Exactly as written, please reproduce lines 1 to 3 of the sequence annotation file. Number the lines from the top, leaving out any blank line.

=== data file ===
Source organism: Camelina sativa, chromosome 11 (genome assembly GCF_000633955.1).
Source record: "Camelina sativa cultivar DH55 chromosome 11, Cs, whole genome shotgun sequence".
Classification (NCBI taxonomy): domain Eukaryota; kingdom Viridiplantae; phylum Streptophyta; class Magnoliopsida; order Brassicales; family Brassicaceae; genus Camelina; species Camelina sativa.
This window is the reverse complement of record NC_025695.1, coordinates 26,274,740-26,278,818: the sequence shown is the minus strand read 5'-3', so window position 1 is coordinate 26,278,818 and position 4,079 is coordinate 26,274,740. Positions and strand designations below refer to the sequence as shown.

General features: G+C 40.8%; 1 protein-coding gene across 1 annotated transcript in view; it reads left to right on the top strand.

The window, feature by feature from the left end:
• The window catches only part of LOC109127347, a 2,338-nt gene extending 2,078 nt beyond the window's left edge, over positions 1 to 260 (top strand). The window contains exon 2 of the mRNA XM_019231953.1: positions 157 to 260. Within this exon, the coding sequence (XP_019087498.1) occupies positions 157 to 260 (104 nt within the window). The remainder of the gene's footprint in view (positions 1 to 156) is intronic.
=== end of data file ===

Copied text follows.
Source organism: Camelina sativa, chromosome 11 (genome assembly GCF_000633955.1).
Source record: "Camelina sativa cultivar DH55 chromosome 11, Cs, whole genome shotgun sequence".
Classification (NCBI taxonomy): domain Eukaryota; kingdom Viridiplantae; phylum Streptophyta; class Magnoliopsida; order Brassicales; family Brassicaceae; genus Camelina; species Camelina sativa.